Is it possible to wire two 4-ohm DVC subs into a 2 ohm load? - AVS Forum
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post #1 of 10 Old 04-07-2013, 06:04 PM - Thread Starter
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I've heard both yes and no.

Wouldn't it work if I just used one voice coil to wire it instead of two?

I have a monoblock amp. (Hifonics ZRX1500.1D)

My subs are Rockford Fosgate P3's (12")
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post #2 of 10 Old 04-11-2013, 03:27 AM
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no but you can get to 4 ohm.....not great...a little low on power at 4 ohm....or go to 1 ohm, just make sure you have plenty of ventilation.

Tim
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post #3 of 10 Old 04-11-2013, 10:05 AM
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What are you trying to do?
2 of those 4ohm subs wired in parallel will present a 2 ohm load to that amp, or in series will present an 8ohm load to the amp.
That amp specifies it's power output for a given load so if you present a 2ohm load it states 1kw.
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post #4 of 10 Old 04-11-2013, 08:10 PM
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Quote:
Originally Posted by RCbridge View Post

What are you trying to do?
2 of those 4ohm subs wired in parallel will present a 2 ohm load to that amp, or in series will present an 8ohm load to the amp.
That amp specifies it's power output for a given load so if you present a 2ohm load it states 1kw.

They are 4 ohm dual voice coil subs, so wiring each VC in parallel and then each sub in parallel will present a 1 ohm load.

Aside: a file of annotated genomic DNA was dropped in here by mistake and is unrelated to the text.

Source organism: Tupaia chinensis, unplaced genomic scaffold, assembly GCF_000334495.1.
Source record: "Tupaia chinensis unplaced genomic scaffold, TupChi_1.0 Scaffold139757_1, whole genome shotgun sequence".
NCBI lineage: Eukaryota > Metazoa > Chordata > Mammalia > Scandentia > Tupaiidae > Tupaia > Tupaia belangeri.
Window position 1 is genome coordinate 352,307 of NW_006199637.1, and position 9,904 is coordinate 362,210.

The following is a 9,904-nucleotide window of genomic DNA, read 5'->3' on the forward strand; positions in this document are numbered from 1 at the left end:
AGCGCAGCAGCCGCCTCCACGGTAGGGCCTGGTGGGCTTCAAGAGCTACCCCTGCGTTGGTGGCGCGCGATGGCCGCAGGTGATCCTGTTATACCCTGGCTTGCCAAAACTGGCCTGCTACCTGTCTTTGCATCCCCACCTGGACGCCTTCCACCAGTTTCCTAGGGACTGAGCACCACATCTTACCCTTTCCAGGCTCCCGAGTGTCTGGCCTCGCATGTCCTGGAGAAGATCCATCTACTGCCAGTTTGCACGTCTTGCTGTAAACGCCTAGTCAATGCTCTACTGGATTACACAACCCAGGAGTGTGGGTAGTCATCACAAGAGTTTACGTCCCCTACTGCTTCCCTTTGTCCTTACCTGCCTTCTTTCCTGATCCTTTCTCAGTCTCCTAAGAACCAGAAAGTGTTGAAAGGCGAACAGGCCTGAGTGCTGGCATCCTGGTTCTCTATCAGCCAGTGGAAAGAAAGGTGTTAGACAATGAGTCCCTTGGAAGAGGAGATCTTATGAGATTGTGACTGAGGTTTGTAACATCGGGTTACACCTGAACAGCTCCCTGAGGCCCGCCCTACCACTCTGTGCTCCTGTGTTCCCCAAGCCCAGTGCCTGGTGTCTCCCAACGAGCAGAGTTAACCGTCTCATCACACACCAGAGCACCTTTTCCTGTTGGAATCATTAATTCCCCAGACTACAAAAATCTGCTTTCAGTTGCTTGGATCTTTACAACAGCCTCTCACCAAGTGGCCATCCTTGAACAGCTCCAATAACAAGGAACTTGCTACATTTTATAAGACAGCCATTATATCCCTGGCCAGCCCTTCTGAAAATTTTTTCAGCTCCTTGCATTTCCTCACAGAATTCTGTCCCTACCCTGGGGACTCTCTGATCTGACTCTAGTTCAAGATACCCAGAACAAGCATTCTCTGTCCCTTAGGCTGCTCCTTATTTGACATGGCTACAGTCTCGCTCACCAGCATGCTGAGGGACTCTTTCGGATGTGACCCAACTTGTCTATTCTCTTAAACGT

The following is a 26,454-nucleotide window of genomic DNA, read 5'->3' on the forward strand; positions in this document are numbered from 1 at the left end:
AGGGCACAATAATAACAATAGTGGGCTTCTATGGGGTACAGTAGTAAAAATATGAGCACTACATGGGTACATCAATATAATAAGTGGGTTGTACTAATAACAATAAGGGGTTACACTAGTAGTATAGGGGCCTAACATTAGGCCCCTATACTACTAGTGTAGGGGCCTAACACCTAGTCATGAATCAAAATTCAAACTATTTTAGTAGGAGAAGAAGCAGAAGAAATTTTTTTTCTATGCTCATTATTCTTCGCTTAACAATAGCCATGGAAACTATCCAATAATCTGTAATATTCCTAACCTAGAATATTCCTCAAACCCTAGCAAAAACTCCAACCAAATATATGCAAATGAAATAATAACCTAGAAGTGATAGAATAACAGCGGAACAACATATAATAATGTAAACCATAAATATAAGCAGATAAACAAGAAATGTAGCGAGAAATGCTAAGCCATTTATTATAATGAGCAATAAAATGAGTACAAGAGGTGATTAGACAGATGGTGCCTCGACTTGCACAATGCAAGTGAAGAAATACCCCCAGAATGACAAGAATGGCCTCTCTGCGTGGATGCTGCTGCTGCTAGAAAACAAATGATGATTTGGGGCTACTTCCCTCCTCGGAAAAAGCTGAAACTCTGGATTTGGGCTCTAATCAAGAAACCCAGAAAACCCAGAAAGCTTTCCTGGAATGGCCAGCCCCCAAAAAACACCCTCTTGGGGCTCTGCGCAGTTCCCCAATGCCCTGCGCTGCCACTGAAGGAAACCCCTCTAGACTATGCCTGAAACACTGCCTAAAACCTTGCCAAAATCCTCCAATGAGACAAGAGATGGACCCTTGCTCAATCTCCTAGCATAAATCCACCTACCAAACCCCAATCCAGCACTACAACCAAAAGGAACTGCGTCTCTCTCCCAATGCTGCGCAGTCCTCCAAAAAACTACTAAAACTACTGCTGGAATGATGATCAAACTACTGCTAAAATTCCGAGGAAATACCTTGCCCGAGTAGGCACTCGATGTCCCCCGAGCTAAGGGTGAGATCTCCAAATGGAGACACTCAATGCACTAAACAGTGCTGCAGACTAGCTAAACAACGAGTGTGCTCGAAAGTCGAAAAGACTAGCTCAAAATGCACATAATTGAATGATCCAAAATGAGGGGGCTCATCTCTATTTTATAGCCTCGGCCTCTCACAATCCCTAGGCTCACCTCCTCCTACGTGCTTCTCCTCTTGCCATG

wiring each VC in parallel and then each sub in series will be a 4 ohm load.

and then series and series again will be 16 ohm.

Tim
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post #5 of 10 Old 04-18-2013, 10:25 AM
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You only need to use one coil on each sub, then run them in parallel and you will have a 2 ohm load. The second voice coil has two purposes; to allow flexibility in the impedance that you present to the amp, and to be able bridge a non-bridgeable amp to sum a stereo signal into mono. Using only a single coil will not affect any spec of the sub other than how much power you could put to it if the coils were in series. In parallel, they have the same power handling. Efficiency may also be affected, so you might want to do some testing of using both coils and running the subs in series, but I would wager that you will hear an improvement by using only one coil and creating a 2 ohm load.
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post #6 of 10 Old 04-22-2013, 08:21 AM
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Quote:
Originally Posted by Warren_G View Post

You only need to use one coil on each sub, then run them in parallel and you will have a 2 ohm load. The second voice coil has two purposes; to allow flexibility in the impedance that you present to the amp, and to be able bridge a non-bridgeable amp to sum a stereo signal into mono. Using only a single coil will not affect any spec of the sub other than how much power you could put to it if the coils were in series. In parallel, they have the same power handling. Efficiency may also be affected, so you might want to do some testing of using both coils and running the subs in series, but I would wager that you will hear an improvement by using only one coil and creating a 2 ohm load.